Advances in veterinary medicine mean that our dogs are living longer than they used to in decades past. This is, of course, a great thing, but with old age comes aging-related diseases like dog dementia (referred to as canine cognitive dysfunction syndrome, or CDS, in the veterinary world). Canine CDS is similar to Alzheimer’s disease in people. We’re seeing more of it than ever before — simply because so many dogs are living to age 12, 14 or even older.
“Today, 25 percent of dogs aged 10 show at least one symptom of aging of the brain or canine cognitive dysfunction syndrome,” says integrative veterinarian Carol Osborne, DVM, of the Chagrin Falls Pet Clinic in Chagrin Falls, Ohio. “Interestingly, it’s more common in medium or large dogs, as opposed to small dogs.”
Signs of Dog Dementia
A senior dog with dementia isn’t going to forget his bank password or where he parked the car, but signs of CDS include disorientation or confusion, less interaction with family members and other pets, changes in behavior (stops greeting you at the door), abnormal sleep-wake cycles (sleeping all day and up all night), housetraining accidents, excessive barking or barking for no reason, becoming less active than he used to be, and anxiety.
CDS is hard to diagnose since symptoms of dog dementia can also be symptoms of other diseases like arthritis, cancer, diabetes, incontinence, kidney disease or vision or hearing loss. For instance, is your dog less interested in going for walks because of dementia or because he is suffering from joint pain from arthritis? Is he having housetraining accidents because of dementia or because he’s drinking more water and simply can’t hold it very long (which could indicate kidney disease or diabetes)? If you suspect your dog might be suffering from dementia, it’s important to see your veterinarian for a complete physical to rule out these other diseases before landing on a diagnosis of CDS.
What Can Your Dog Take for Dementia?
If your vet determines that your senior dog is suffering from canine cognitive dysfunction syndrome, don’t despair. You can do many things to help maintain or even improve his cognitive function. First, your vet might prescribe anipryl (selegiline hydrochloride), a drug that is intended to help control the signs associated with CDS.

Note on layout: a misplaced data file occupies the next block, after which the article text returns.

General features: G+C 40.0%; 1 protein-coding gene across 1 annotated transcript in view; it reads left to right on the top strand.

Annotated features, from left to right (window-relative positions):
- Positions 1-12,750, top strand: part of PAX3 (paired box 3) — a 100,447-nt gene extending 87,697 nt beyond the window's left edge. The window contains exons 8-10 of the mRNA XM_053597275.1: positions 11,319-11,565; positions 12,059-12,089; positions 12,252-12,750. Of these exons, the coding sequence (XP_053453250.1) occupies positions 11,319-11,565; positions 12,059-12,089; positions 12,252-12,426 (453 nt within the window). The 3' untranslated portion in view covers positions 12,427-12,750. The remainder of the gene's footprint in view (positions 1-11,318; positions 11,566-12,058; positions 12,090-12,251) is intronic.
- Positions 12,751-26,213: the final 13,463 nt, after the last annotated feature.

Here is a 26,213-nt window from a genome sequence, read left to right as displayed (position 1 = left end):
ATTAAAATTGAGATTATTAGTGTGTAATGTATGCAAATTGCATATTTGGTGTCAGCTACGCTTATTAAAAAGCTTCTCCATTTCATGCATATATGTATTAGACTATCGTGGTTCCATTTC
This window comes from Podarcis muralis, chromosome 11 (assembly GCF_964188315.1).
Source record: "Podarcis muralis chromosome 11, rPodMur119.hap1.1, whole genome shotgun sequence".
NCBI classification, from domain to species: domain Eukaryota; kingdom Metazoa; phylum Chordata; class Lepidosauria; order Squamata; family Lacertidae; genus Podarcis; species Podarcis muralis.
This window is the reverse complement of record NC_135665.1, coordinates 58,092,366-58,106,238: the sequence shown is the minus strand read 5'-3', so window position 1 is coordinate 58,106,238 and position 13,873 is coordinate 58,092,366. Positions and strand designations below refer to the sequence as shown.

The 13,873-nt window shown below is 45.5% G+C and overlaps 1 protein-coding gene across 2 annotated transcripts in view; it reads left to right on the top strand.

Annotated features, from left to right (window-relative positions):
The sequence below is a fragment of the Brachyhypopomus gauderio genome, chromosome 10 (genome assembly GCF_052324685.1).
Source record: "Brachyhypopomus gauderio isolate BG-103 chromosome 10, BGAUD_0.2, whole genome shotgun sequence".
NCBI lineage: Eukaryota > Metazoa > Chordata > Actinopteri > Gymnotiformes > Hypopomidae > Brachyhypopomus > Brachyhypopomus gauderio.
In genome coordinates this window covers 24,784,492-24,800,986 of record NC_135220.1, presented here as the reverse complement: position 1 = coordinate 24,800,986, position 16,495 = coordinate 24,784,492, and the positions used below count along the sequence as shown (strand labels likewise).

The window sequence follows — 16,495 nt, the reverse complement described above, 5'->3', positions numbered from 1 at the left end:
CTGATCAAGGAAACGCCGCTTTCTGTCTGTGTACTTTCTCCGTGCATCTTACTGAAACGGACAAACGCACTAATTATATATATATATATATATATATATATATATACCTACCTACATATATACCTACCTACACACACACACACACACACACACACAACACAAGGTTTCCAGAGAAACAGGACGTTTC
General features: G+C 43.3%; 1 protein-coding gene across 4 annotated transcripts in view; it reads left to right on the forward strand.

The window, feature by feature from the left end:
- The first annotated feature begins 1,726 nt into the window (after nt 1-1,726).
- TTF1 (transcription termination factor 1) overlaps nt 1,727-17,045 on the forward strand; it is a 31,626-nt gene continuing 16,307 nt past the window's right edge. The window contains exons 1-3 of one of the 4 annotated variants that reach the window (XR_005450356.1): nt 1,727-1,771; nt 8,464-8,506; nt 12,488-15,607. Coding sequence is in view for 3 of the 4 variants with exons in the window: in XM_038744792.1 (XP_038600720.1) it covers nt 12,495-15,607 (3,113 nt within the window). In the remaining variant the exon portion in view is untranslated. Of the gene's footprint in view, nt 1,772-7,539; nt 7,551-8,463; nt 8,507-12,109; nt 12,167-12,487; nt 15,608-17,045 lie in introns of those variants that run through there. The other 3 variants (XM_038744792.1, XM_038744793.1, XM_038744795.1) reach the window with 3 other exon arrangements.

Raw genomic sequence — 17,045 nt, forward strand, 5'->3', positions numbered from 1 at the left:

Supplements that support brain health might also help. Talk to your veterinarian about SAMe (S-adenosyl-L-methionine) and Senilife (Ceva Animal Health), which contain a combination of brain-supporting ingredients, including ginko biloba, vitamin E and a phospholipid membrane stabilizer. Dog food manufacturers even offer foods that aim to boost brain health. Some require a prescription (available from your vet) and others are sold at pet-supply stores
How Exercise Helps Dog Dementia
A free and easy way to improve your dog’s cognitive function is exercise. “It turns out that exercise affects the dog and the human brains very similarly, positively in both cases,” Dr. Osborne explains. “Increasing physical activity can help strengthen the brain to help offset the effects of aging. Brisk walking increases the blood circulation, and oxygen and glucose can reach the brain’s tissue. A brisk walk is considered a moderate exercise, not a strenuous one, so the muscles won’t steal the extra oxygen — the brain will get that.”
To double down on the beneficial effects of exercise, change things up on your daily walks to stimulate your dog’s brain. “Make sure to visit new areas — dog parks, forests, city areas, different people’s homes — instead of walking down the exact same path every day,” Dr. Osborne advises. “Make sure your pet experiences new places on a weekly basis, including social things with other people and pets.”
On your walks, allow your dog to stop and sniff all the various smells he comes across — smelling new, interesting scents can be as stimulating to the brain as the exercise itself. Fight the urge to yank on the leash to hurry your dog along. Let him linger and enjoy this olfactory exercise.
Interactive Play Can Help Stave Off Dementia in Dogs, Too
Engage your dog in interactive activities as much as you can. Teach him new tricks, play with puzzle toys, try a low-impact dog sport like nose work or canine freestyle (also known as dancing with dogs). When it comes to the brain, the old adage “use it or lose it” applies as much to pets as it does to people. Help your dog use his brain and he will reap the benefits.
Thumbnail: Photography ©Akchamczuk | Thinkstock.
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9 thoughts on “Understanding Dog Dementia — Signs, Treatments and How to Stave It Off”
Our dog 15 y/o has severe arthritic hips he’s been on Gabapentin for neuropathy then he began pacing in circles. Vet stated doggie dementia & he was started on Trazadone. Last couple of nights his pacing has doubled 5 hrs w his meds. He gets so short of breath & his heart races & his hips hang but he won’t stop. So heartbroken [it’s like he doesn’t hear your voice or follow commands]
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